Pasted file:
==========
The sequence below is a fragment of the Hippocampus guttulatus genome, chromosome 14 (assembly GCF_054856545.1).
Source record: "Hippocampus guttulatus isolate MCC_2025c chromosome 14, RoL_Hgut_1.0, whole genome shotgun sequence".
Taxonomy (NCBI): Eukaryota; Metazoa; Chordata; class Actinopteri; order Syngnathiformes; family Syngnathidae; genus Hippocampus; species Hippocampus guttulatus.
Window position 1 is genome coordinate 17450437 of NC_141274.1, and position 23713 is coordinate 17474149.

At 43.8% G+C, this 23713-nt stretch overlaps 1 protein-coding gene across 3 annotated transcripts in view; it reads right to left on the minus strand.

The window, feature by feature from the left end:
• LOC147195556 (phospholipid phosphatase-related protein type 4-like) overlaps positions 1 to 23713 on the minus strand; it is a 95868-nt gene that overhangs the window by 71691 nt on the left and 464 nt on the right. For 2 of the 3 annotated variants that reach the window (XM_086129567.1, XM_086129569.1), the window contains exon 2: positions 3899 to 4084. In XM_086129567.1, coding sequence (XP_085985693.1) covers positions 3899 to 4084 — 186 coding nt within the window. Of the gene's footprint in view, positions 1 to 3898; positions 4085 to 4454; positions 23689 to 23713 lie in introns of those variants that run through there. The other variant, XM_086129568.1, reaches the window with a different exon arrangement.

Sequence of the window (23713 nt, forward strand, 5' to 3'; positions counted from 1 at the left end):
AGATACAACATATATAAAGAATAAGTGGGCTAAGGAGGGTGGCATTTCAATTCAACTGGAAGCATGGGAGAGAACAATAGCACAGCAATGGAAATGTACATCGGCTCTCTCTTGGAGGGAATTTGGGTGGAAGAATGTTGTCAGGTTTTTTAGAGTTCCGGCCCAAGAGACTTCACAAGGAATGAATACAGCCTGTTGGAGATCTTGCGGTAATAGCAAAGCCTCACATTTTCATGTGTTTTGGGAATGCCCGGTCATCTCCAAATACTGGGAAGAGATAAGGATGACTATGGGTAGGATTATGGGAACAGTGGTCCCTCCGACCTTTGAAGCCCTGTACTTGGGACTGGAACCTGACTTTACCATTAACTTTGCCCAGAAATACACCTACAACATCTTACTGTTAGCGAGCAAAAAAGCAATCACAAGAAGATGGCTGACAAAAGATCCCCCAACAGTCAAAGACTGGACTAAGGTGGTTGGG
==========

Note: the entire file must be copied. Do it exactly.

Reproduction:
The sequence below is a fragment of the Hippocampus guttulatus genome, chromosome 14 (assembly GCF_054856545.1).
Source record: "Hippocampus guttulatus isolate MCC_2025c chromosome 14, RoL_Hgut_1.0, whole genome shotgun sequence".
Taxonomy (NCBI): Eukaryota; Metazoa; Chordata; class Actinopteri; order Syngnathiformes; family Syngnathidae; genus Hippocampus; species Hippocampus guttulatus.
Window position 1 is genome coordinate 17450437 of NC_141274.1, and position 23713 is coordinate 17474149.

At 43.8% G+C, this 23713-nt stretch overlaps 1 protein-coding gene across 3 annotated transcripts in view; it reads right to left on the minus strand.

The window, feature by feature from the left end:
• LOC147195556 (phospholipid phosphatase-related protein type 4-like) overlaps positions 1 to 23713 on the minus strand; it is a 95868-nt gene that overhangs the window by 71691 nt on the left and 464 nt on the right. For 2 of the 3 annotated variants that reach the window (XM_086129567.1, XM_086129569.1), the window contains exon 2: positions 3899 to 4084. In XM_086129567.1, coding sequence (XP_085985693.1) covers positions 3899 to 4084 — 186 coding nt within the window. Of the gene's footprint in view, positions 1 to 3898; positions 4085 to 4454; positions 23689 to 23713 lie in introns of those variants that run through there. The other variant, XM_086129568.1, reaches the window with a different exon arrangement.

Sequence of the window (23713 nt, forward strand, 5' to 3'; positions counted from 1 at the left end):
AGATACAACATATATAAAGAATAAGTGGGCTAAGGAGGGTGGCATTTCAATTCAACTGGAAGCATGGGAGAGAACAATAGCACAGCAATGGAAATGTACATCGGCTCTCTCTTGGAGGGAATTTGGGTGGAAGAATGTTGTCAGGTTTTTTAGAGTTCCGGCCCAAGAGACTTCACAAGGAATGAATACAGCCTGTTGGAGATCTTGCGGTAATAGCAAAGCCTCACATTTTCATGTGTTTTGGGAATGCCCGGTCATCTCCAAATACTGGGAAGAGATAAGGATGACTATGGGTAGGATTATGGGAACAGTGGTCCCTCCGACCTTTGAAGCCCTGTACTTGGGACTGGAACCTGACTTTACCATTAACTTTGCCCAGAAATACACCTACAACATCTTACTGTTAGCGAGCAAAAAAGCAATCACAAGAAGATGGCTGACAAAAGATCCCCCAACAGTCAAAGACTGGACTAAGGTGGTTGGG